On the last weekday before Father's Day, I'll close out my week's posting with my BookExpo interview with Michael Lewis. You likely know Lewis, whether from his now-classic business memoir, Liar's Poker, or his more recent bestsellers on innovative thinkers in sports, Moneyball and The Blind Side (and their companion piece on Shane Battier and the NBA in the New York Times Magazine), or any of his half-dozen other smart takes on business and technology and, well, whatever he turns his mind to. He has a Gladwellian ability to pull out a sharp and witty contrarian narrative from a subject you might think you already know everything about, though he tends to work with longer, more personality-driven stories than Gladwell's anecdotes.
We talked about two books: one, his current new release, is Home Game: An Accidental Guide to Fatherhood, a collection of the funny and frank diaries he wrote for Slate after each of his three children was born. They work as a sort of companion piece to Ayelet Waldman's recent Bad Mother, both breaking taboos about modern perfect parenthood and arguing that honesty about the ambivalences and imperfections of our parenting will actually help us become better, less stressed fathers and mothers. The other book is not out yet--in fact, he's still writing it: The Big Short: Inside the Doomsday Machine, which comes out in November. It's an account of our economic meltdown from the familiar Lewis perspective of a few iconoclastic thinkers who saw it coming ahead of time--and placed a big bet on it. It's also his first book on Wall Street since Liar's Poker, a subject he never thought he'd write about again.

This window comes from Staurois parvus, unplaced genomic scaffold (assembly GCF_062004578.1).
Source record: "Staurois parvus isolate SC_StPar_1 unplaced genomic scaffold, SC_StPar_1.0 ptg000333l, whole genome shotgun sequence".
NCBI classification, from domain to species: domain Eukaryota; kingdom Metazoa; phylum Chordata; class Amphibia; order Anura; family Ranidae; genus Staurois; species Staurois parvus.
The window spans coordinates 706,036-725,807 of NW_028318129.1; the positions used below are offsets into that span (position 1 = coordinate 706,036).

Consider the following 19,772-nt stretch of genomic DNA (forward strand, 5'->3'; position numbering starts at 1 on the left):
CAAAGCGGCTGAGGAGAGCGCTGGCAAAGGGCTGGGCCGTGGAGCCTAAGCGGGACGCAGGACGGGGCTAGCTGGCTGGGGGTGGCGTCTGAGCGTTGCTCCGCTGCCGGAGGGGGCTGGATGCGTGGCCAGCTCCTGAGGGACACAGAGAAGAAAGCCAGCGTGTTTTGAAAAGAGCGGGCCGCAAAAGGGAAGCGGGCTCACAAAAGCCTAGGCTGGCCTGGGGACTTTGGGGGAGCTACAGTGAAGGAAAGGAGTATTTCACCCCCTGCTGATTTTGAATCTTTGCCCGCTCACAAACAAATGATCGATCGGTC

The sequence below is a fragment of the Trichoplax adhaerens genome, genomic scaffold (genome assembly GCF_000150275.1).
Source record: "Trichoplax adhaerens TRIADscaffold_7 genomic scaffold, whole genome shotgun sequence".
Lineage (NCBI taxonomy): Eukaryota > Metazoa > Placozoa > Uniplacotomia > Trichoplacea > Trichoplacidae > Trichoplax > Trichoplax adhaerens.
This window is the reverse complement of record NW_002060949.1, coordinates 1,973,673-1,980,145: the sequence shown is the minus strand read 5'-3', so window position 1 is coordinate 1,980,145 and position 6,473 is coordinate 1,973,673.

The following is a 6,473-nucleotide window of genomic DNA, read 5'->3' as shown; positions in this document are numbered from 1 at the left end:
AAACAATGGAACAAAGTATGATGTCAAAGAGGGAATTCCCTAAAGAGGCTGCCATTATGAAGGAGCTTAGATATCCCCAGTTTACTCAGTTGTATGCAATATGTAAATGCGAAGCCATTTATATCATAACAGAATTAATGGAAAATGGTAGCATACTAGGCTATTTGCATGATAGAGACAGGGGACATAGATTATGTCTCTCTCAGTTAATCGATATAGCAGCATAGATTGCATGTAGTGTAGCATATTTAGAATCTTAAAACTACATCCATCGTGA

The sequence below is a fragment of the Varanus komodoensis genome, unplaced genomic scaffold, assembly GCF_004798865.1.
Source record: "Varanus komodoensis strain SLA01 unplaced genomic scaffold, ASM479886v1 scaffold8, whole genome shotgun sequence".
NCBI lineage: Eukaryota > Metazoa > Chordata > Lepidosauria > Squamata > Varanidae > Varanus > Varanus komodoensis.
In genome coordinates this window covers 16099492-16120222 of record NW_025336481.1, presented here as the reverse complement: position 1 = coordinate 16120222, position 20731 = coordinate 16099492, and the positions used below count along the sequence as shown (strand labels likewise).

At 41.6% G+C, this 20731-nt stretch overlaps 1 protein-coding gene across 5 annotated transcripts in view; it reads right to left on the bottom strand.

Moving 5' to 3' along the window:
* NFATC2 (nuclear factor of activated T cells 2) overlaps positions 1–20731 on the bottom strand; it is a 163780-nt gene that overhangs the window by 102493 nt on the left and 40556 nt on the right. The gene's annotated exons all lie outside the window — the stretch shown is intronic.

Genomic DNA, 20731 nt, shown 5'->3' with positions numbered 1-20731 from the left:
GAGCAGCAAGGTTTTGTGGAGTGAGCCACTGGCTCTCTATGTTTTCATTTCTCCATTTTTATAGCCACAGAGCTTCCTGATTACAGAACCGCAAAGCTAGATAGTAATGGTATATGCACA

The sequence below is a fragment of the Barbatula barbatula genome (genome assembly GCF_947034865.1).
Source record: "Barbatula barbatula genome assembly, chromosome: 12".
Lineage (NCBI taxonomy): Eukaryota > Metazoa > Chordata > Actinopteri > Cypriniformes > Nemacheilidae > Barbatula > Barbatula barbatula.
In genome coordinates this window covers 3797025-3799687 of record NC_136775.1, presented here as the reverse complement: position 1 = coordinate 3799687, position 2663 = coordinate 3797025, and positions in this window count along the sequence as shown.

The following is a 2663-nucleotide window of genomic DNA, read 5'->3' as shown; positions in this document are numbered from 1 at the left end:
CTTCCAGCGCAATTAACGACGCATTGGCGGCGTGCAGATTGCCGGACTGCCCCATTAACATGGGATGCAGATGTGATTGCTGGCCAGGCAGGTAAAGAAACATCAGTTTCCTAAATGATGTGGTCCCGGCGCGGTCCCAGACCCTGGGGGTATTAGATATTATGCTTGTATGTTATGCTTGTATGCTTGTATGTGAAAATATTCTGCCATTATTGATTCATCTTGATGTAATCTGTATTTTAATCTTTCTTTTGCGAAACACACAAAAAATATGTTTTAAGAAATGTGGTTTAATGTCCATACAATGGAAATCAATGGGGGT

We split the interview between the two books (skip ahead to about the 9:48 mark if you want to go straight to the Wall Street stuff), but throughout he was as interesting and articulate in person as he is on the page. You can listen here in our player, or read the full transcript after the jump: